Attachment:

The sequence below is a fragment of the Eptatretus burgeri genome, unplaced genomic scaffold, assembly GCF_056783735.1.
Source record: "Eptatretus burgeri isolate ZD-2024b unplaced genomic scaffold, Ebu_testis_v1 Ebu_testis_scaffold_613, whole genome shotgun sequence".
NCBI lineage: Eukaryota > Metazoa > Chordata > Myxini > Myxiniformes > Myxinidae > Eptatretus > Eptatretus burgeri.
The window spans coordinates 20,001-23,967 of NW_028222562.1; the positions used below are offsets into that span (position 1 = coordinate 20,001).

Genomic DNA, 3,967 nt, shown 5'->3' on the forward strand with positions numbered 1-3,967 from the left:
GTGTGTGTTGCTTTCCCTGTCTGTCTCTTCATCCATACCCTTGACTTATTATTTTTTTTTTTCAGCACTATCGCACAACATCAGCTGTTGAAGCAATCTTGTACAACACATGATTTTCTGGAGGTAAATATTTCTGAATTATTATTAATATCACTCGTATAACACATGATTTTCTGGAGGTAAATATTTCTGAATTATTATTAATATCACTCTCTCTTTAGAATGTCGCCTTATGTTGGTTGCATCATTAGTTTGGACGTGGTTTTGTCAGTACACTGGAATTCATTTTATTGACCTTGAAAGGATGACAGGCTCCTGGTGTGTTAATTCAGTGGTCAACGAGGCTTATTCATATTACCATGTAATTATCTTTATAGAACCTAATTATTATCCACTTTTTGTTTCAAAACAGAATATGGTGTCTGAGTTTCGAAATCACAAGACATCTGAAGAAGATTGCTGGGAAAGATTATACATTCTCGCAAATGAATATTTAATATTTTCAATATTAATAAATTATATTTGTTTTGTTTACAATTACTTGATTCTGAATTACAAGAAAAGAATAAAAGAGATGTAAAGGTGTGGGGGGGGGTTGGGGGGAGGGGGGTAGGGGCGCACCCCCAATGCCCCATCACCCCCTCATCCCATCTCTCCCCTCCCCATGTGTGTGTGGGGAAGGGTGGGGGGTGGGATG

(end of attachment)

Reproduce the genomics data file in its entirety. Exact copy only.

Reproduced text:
The sequence below is a fragment of the Eptatretus burgeri genome, unplaced genomic scaffold, assembly GCF_056783735.1.
Source record: "Eptatretus burgeri isolate ZD-2024b unplaced genomic scaffold, Ebu_testis_v1 Ebu_testis_scaffold_613, whole genome shotgun sequence".
NCBI lineage: Eukaryota > Metazoa > Chordata > Myxini > Myxiniformes > Myxinidae > Eptatretus > Eptatretus burgeri.
The window spans coordinates 20,001-23,967 of NW_028222562.1; the positions used below are offsets into that span (position 1 = coordinate 20,001).

Genomic DNA, 3,967 nt, shown 5'->3' on the forward strand with positions numbered 1-3,967 from the left:
GTGTGTGTTGCTTTCCCTGTCTGTCTCTTCATCCATACCCTTGACTTATTATTTTTTTTTTTCAGCACTATCGCACAACATCAGCTGTTGAAGCAATCTTGTACAACACATGATTTTCTGGAGGTAAATATTTCTGAATTATTATTAATATCACTCGTATAACACATGATTTTCTGGAGGTAAATATTTCTGAATTATTATTAATATCACTCTCTCTTTAGAATGTCGCCTTATGTTGGTTGCATCATTAGTTTGGACGTGGTTTTGTCAGTACACTGGAATTCATTTTATTGACCTTGAAAGGATGACAGGCTCCTGGTGTGTTAATTCAGTGGTCAACGAGGCTTATTCATATTACCATGTAATTATCTTTATAGAACCTAATTATTATCCACTTTTTGTTTCAAAACAGAATATGGTGTCTGAGTTTCGAAATCACAAGACATCTGAAGAAGATTGCTGGGAAAGATTATACATTCTCGCAAATGAATATTTAATATTTTCAATATTAATAAATTATATTTGTTTTGTTTACAATTACTTGATTCTGAATTACAAGAAAAGAATAAAAGAGATGTAAAGGTGTGGGGGGGGGTTGGGGGGAGGGGGGTAGGGGCGCACCCCCAATGCCCCATCACCCCCTCATCCCATCTCTCCCCTCCCCATGTGTGTGTGGGGAAGGGTGGGGGGTGGGATG